My favorite beauty product is probably blush. I have two shades by NARS that I absolutely love. I really like anything that is pink or bright, which is ironically the opposite of my paintings. I have a lot of fun with my makeup and the way that I dress, and that brings me a lot of joy.

It’s less about making myself look a certain way, and more about taking time for myself.

Pragmatically, making to-do lists helps me stay focused the most. I have a habit of being hard on myself, especially when it comes to productivity, and having a list to look back on and see how much I’ve accomplished is reassuring.

I don’t have a fixed schedule when it comes to the studio, although it would probably be beneficial. I try my best to spend time in the studio everyday. I think it was Diebenkorn who said in an interview that he spent hours sitting in front of his paintings, just looking at them. I think that you’re always thinking through possible solutions, even if only subconsciously. My professor Mariam Stephan once said something along the lines of, “Let them sit and talk to each other,” so I like to keep my studio full of paintings (finished and unfinished) that I can refer to while I’m working.


I think that my interest in the human body and various biological structures has found its way into my work. I originally went to school to study biology, and my dad works in the chemical industry, so I’ve been surrounded by science for most of my life, and I think that gave me a very logical mindset. I approach my paintings in a somewhat systematic way, and I definitely think that’s a product of my upbringing. Although I don’t depict things from life (other than the odd portrait), a lot of the architectural forms in my paintings reference structures such as fences, walls, and other barriers. So I’m definitely inspired by things that I see on a daily basis.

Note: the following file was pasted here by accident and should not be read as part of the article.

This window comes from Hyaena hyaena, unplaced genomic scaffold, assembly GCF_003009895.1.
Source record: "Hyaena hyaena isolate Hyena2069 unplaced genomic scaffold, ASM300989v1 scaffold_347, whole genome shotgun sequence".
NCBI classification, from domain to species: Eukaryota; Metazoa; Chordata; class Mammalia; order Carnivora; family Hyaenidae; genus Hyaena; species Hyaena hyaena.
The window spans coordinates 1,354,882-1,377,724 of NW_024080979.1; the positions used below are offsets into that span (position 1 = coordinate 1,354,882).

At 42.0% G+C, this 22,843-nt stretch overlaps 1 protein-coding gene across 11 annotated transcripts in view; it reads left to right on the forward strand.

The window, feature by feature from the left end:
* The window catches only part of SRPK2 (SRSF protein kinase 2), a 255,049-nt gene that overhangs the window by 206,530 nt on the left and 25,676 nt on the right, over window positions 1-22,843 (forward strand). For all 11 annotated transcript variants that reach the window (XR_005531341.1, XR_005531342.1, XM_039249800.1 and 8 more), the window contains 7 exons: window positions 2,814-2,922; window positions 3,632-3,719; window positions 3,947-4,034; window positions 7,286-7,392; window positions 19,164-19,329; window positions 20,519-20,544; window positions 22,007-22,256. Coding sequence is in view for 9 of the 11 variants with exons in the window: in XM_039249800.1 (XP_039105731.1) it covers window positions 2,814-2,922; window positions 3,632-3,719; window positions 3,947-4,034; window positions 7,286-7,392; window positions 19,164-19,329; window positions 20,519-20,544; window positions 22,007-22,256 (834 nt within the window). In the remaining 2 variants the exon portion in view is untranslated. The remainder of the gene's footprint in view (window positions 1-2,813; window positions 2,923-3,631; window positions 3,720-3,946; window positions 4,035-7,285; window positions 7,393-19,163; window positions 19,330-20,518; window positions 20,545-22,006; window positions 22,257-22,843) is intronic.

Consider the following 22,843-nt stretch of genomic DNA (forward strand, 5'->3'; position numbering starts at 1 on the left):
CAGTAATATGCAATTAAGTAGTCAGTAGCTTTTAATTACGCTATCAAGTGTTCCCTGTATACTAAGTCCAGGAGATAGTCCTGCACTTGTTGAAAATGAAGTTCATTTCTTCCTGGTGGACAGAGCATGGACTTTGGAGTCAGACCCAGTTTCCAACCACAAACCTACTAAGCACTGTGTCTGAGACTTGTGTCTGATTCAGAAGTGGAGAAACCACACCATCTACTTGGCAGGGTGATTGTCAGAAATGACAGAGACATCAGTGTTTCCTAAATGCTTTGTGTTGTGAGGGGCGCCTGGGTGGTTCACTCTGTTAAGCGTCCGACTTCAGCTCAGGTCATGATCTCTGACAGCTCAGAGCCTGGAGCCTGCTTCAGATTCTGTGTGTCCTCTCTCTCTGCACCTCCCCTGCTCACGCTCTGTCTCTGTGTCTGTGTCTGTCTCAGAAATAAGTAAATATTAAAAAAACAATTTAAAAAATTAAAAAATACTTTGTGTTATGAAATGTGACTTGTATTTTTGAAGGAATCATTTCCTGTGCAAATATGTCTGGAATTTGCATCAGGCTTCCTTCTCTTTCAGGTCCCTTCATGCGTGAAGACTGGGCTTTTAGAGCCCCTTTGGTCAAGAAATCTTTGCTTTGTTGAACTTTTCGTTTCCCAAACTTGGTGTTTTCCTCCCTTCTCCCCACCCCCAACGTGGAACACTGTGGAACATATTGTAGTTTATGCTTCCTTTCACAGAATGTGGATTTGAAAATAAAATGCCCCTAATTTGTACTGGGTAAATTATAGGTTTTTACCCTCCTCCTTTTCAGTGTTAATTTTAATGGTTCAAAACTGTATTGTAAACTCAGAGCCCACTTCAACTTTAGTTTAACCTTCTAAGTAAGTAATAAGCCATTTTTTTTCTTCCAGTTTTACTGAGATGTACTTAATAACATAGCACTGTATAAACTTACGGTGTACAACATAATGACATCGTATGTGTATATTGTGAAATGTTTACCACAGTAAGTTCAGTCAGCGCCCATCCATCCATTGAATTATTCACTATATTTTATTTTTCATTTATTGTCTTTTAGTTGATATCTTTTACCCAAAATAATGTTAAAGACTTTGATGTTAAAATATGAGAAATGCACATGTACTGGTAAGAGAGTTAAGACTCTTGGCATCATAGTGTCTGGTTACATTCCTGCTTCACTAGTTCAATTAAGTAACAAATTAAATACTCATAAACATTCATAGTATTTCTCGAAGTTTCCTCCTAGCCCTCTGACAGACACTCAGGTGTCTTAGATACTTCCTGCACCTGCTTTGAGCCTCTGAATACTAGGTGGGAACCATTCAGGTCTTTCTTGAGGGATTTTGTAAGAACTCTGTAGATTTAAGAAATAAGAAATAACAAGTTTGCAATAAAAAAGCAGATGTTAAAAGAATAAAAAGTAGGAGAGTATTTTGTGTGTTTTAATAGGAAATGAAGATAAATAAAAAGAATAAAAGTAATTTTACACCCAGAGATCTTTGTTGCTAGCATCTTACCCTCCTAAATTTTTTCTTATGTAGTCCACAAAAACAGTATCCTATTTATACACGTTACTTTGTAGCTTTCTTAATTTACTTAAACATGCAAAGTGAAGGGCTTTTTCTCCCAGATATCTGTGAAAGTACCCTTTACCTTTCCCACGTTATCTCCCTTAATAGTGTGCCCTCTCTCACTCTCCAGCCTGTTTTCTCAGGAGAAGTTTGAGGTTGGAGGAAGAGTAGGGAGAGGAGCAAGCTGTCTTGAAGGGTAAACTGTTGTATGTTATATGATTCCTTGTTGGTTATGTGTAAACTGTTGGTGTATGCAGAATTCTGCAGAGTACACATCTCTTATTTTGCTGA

I view my paintings as an extension of my own body in a very abstract sense. So although I approach them systematically, I have a very personal connection with the images that I create.


“I just want to be happy and take pride in everything that I do."

I think as I became older I realized that I was censoring myself creatively because of the people around me. Once I realized that I was more happy when I wore, said, or made what I wanted, it didn’t make sense to do anything else.


Do what feels right. Listen to other people’s advice but don’t feel the need to always follow it.

Keep making work as much as possible, and try not to always worry about whether it’s good or not.

Take the time to write about your work. It can bring a lot of clarity to what you’re making and why.



At the moment, the artist that I’m looking at the most is Per Kirkeby, an amazing Danish painter who just passed away earlier this year. He was a firm believer in every image having some kind of structure, and that really resonates with me. I particularly love his later work, from the mid 2000’s and forward.

My parents are my role models- not in an artistic way, necessarily, but just as people. They both came from a difficult childhood and were able to provide my brother and I with so much. I feel very lucky to have been raised by them, and I value their guidance everyday.

See also Lee N. Smith III, Brian Robertson, Terry Winters, Al Held, Marvin Saltzman, Mariam Stephan, Piet Mondrian, Heath West, and Lee Krasner.